Monday, June 26, 2006

More Muslims Believe Arabs Did Not Carry Out US Attacks.

A major new survey explored the opinions of Muslims regarding different topics. The survey was carried out in 13 countries from the beginning of April until mid-May, Here are some of the views...

The survey and analysis, which were released onThursday, found that positive views held by Muslims of al Qaeda leader Osama bin Laden and terror tactics associated with him have declined over the past year, quite substantially in Pakistan and Jordan, where suicide attacks killed more than 50 people in Amman hotels over the last year.
At the same time, the percentage of Muslims who believe that Arabs did not carry out the Sep. 11, 2001, attacks on New York and the Pentagon has increased. Majorities in Indonesia, Turkey, Egypt, Jordan and among the Muslim community in Britain doubt that Arabs had any role.

More than 60 percent of Indonesians and Jordanians said they had favourable views of Christians, followed by 48 percent of Egyptians. But only about one in four Pakistanis described their views as favourable, while only about one in seven Turks agreed.
By contrast, Muslims living in Europe were much more positive about Christians, one of a number of indications in the survey that European Muslims are not only considerably less alienated from the societies in which they reside than many recent analyses have suggested, but also that they could act as a moderating force in the Muslim-Western divide.

Of all Muslim populations surveyed, French Muslims were by far the most positive toward Jews -- 71 percent said they had favourable opinions, roughly twice the percentage of Muslims in Britain, Germany and Spain.
Elsewhere in the Muslim world, views of Jews were far more negative: in Indonesia, 17 percent of respondents said they had favourable opinions; in Turkey, 15 percent; in Pakistan six percent; and in the two Arab countries countries surveyed, Egypt and Jordan, only two and one percent, respectively.

As to relations between Muslims and Westerners, majorities in 10 out of 12 countries described them as "generally bad". In Europe, the most negative views were found in Germany (70 percent said "generally bad") and France (66 percent). Fifty-five percent of U.S. respondents described it the same way.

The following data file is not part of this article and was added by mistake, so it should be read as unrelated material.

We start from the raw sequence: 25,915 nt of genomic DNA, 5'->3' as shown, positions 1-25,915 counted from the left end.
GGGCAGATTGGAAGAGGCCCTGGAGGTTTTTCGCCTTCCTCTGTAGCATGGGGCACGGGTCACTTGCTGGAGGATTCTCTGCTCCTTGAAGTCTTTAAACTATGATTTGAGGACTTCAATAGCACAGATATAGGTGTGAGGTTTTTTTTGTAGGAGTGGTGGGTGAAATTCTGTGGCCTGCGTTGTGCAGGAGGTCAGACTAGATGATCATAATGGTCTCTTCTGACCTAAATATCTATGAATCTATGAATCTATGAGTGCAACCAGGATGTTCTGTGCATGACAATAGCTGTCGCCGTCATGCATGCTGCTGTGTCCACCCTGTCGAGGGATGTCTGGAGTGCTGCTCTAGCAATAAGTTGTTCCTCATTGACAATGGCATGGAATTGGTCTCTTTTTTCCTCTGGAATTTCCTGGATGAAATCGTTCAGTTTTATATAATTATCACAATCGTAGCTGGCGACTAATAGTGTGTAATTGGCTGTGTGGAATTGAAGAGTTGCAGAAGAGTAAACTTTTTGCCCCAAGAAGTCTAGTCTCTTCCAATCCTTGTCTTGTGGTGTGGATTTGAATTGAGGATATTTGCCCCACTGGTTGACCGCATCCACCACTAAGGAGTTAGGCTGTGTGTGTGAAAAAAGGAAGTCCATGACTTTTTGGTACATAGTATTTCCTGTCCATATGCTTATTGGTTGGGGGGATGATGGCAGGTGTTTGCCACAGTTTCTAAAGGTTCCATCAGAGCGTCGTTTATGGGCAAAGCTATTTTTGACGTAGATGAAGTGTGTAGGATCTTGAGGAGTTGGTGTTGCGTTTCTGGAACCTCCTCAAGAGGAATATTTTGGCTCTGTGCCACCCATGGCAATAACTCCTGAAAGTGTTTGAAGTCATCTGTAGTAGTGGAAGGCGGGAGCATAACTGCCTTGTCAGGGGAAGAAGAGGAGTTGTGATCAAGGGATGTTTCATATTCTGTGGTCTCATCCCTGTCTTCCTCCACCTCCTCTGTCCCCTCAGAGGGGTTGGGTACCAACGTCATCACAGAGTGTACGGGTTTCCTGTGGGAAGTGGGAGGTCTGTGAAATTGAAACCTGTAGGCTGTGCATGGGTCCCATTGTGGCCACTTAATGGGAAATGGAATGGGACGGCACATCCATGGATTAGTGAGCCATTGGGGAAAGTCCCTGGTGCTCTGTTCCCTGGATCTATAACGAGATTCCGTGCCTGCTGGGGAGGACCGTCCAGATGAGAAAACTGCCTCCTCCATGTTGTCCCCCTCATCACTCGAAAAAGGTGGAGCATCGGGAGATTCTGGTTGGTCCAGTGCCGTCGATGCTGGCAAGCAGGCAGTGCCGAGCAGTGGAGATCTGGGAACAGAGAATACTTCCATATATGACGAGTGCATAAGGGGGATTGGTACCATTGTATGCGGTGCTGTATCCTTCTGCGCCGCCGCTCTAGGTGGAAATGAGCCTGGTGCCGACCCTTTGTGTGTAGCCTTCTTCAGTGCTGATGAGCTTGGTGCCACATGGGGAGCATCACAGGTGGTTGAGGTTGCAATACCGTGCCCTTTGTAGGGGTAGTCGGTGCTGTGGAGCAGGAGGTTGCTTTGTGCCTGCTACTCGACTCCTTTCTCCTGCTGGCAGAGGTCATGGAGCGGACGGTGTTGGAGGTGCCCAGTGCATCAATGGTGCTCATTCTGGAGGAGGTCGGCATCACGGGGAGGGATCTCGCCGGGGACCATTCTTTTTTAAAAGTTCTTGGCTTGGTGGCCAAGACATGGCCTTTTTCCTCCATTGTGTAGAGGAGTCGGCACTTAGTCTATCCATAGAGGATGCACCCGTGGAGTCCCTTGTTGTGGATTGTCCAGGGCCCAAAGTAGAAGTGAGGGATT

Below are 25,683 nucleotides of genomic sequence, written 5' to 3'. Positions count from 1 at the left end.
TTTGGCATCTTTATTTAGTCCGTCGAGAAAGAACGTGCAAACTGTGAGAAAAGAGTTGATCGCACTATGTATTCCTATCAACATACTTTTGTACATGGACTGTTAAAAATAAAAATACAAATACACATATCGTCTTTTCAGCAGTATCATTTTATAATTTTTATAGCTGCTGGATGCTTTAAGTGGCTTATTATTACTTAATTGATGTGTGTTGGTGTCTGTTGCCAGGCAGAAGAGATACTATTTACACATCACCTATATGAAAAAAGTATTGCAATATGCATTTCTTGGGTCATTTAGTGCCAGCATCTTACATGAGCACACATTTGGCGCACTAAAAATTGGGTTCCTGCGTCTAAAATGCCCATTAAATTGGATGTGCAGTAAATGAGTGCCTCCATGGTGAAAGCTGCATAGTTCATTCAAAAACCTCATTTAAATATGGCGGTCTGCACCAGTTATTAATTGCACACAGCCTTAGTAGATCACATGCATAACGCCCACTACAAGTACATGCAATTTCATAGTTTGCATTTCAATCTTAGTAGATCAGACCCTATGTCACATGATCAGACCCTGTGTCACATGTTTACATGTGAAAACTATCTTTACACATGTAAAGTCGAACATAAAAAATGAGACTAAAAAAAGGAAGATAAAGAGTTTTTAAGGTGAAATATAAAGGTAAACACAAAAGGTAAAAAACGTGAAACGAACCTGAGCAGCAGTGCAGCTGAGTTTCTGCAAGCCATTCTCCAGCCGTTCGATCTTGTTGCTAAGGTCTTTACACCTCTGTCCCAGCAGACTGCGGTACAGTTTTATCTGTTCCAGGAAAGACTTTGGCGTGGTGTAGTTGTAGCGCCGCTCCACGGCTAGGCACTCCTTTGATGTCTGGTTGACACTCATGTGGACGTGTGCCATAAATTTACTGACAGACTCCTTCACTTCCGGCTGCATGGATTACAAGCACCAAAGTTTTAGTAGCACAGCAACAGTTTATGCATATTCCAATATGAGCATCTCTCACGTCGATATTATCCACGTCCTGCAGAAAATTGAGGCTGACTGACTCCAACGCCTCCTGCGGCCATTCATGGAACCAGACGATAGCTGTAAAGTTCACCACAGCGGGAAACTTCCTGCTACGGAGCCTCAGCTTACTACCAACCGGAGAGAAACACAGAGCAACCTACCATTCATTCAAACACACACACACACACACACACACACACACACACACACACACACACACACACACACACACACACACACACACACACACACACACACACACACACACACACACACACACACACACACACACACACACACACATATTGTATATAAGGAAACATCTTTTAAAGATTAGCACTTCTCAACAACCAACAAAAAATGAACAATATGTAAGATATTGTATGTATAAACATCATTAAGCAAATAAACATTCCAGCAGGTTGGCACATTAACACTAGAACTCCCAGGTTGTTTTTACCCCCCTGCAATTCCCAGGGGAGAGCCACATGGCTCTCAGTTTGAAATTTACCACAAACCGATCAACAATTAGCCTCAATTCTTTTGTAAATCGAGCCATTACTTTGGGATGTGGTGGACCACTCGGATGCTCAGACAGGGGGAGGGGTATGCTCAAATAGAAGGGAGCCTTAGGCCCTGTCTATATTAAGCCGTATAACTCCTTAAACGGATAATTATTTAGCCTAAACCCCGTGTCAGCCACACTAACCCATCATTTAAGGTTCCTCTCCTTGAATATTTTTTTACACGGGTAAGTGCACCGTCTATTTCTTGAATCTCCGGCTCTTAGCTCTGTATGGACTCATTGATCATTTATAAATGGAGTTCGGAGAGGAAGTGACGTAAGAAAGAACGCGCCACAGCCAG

Turkey was the most negative of the predominantly Muslim nations, with nearly two-thirds opting for "generally bad" -- although 77 percent of Nigerian Muslims made the same assessment -- followed by Egypt (58 percent), Jordan (54 percent), and Indonesia (53 percent). Pakistan, where a slight plurality said that relations were "generally good", was the only exception.

The Pew analysis concluded that Muslims hold "an aggrieved view of the West -- they are much more likely than Americans or Western Europeans to blame Western policies for their own lack of prosperity. For their part Western publics instead point to government corruption, lack of education and Islamic fundamentalism as the biggest obstacles to Muslim prosperity."

The religious divide was found to be surprisingly sharp in Nigeria, where, for example, nearly three out of four Muslims and Christians ascribed negative traits to the other groups. Nigerian Muslims also constituted a "conspicuous exception" to the trend toward declining confidence in bin Laden in the Muslim world.

More than six in 10 Nigerian Muslims said they have at least some confidence in the al Qaeda leader, up from 44 percent in 2003. In addition, nearly half of Nigeria's Muslims said that suicide bombings could be justified often or sometimes in the defence of Islam.


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